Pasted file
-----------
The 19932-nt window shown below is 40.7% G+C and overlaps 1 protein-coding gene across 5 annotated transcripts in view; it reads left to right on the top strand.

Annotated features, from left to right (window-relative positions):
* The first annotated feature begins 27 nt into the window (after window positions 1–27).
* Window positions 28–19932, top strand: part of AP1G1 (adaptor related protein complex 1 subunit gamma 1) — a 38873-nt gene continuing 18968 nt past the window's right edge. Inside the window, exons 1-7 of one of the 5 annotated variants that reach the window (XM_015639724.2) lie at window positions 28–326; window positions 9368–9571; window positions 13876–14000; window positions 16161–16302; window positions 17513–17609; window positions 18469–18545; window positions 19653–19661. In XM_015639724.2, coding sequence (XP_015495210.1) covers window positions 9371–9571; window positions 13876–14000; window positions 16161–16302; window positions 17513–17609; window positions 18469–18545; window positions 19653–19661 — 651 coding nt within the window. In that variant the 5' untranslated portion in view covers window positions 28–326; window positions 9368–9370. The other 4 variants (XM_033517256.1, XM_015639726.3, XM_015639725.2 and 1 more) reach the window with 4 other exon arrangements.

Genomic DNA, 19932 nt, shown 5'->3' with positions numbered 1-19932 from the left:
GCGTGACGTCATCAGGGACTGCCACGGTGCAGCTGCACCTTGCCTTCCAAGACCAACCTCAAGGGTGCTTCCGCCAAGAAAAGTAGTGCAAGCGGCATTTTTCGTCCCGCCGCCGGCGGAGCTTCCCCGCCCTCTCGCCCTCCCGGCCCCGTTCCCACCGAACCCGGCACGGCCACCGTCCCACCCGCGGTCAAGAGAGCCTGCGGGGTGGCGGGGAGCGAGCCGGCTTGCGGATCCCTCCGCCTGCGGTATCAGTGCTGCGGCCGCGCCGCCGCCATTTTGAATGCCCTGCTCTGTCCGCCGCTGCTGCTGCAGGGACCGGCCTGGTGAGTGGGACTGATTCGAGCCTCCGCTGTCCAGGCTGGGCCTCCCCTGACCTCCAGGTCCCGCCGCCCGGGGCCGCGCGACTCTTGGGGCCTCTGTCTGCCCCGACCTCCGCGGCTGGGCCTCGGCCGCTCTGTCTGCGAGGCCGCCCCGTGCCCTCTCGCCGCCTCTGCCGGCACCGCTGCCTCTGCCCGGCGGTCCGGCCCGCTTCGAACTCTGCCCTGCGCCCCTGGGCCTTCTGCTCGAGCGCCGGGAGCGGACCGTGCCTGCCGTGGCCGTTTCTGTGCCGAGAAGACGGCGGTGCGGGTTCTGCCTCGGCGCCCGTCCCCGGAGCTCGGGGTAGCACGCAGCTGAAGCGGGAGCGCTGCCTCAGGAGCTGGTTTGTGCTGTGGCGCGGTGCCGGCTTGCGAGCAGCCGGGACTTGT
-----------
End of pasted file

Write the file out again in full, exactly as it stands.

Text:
The 19932-nt window shown below is 40.7% G+C and overlaps 1 protein-coding gene across 5 annotated transcripts in view; it reads left to right on the top strand.

Annotated features, from left to right (window-relative positions):
* The first annotated feature begins 27 nt into the window (after window positions 1–27).
* Window positions 28–19932, top strand: part of AP1G1 (adaptor related protein complex 1 subunit gamma 1) — a 38873-nt gene continuing 18968 nt past the window's right edge. Inside the window, exons 1-7 of one of the 5 annotated variants that reach the window (XM_015639724.2) lie at window positions 28–326; window positions 9368–9571; window positions 13876–14000; window positions 16161–16302; window positions 17513–17609; window positions 18469–18545; window positions 19653–19661. In XM_015639724.2, coding sequence (XP_015495210.1) covers window positions 9371–9571; window positions 13876–14000; window positions 16161–16302; window positions 17513–17609; window positions 18469–18545; window positions 19653–19661 — 651 coding nt within the window. In that variant the 5' untranslated portion in view covers window positions 28–326; window positions 9368–9370. The other 4 variants (XM_033517256.1, XM_015639726.3, XM_015639725.2 and 1 more) reach the window with 4 other exon arrangements.

Genomic DNA, 19932 nt, shown 5'->3' with positions numbered 1-19932 from the left:
GCGTGACGTCATCAGGGACTGCCACGGTGCAGCTGCACCTTGCCTTCCAAGACCAACCTCAAGGGTGCTTCCGCCAAGAAAAGTAGTGCAAGCGGCATTTTTCGTCCCGCCGCCGGCGGAGCTTCCCCGCCCTCTCGCCCTCCCGGCCCCGTTCCCACCGAACCCGGCACGGCCACCGTCCCACCCGCGGTCAAGAGAGCCTGCGGGGTGGCGGGGAGCGAGCCGGCTTGCGGATCCCTCCGCCTGCGGTATCAGTGCTGCGGCCGCGCCGCCGCCATTTTGAATGCCCTGCTCTGTCCGCCGCTGCTGCTGCAGGGACCGGCCTGGTGAGTGGGACTGATTCGAGCCTCCGCTGTCCAGGCTGGGCCTCCCCTGACCTCCAGGTCCCGCCGCCCGGGGCCGCGCGACTCTTGGGGCCTCTGTCTGCCCCGACCTCCGCGGCTGGGCCTCGGCCGCTCTGTCTGCGAGGCCGCCCCGTGCCCTCTCGCCGCCTCTGCCGGCACCGCTGCCTCTGCCCGGCGGTCCGGCCCGCTTCGAACTCTGCCCTGCGCCCCTGGGCCTTCTGCTCGAGCGCCGGGAGCGGACCGTGCCTGCCGTGGCCGTTTCTGTGCCGAGAAGACGGCGGTGCGGGTTCTGCCTCGGCGCCCGTCCCCGGAGCTCGGGGTAGCACGCAGCTGAAGCGGGAGCGCTGCCTCAGGAGCTGGTTTGTGCTGTGGCGCGGTGCCGGCTTGCGAGCAGCCGGGACTTGT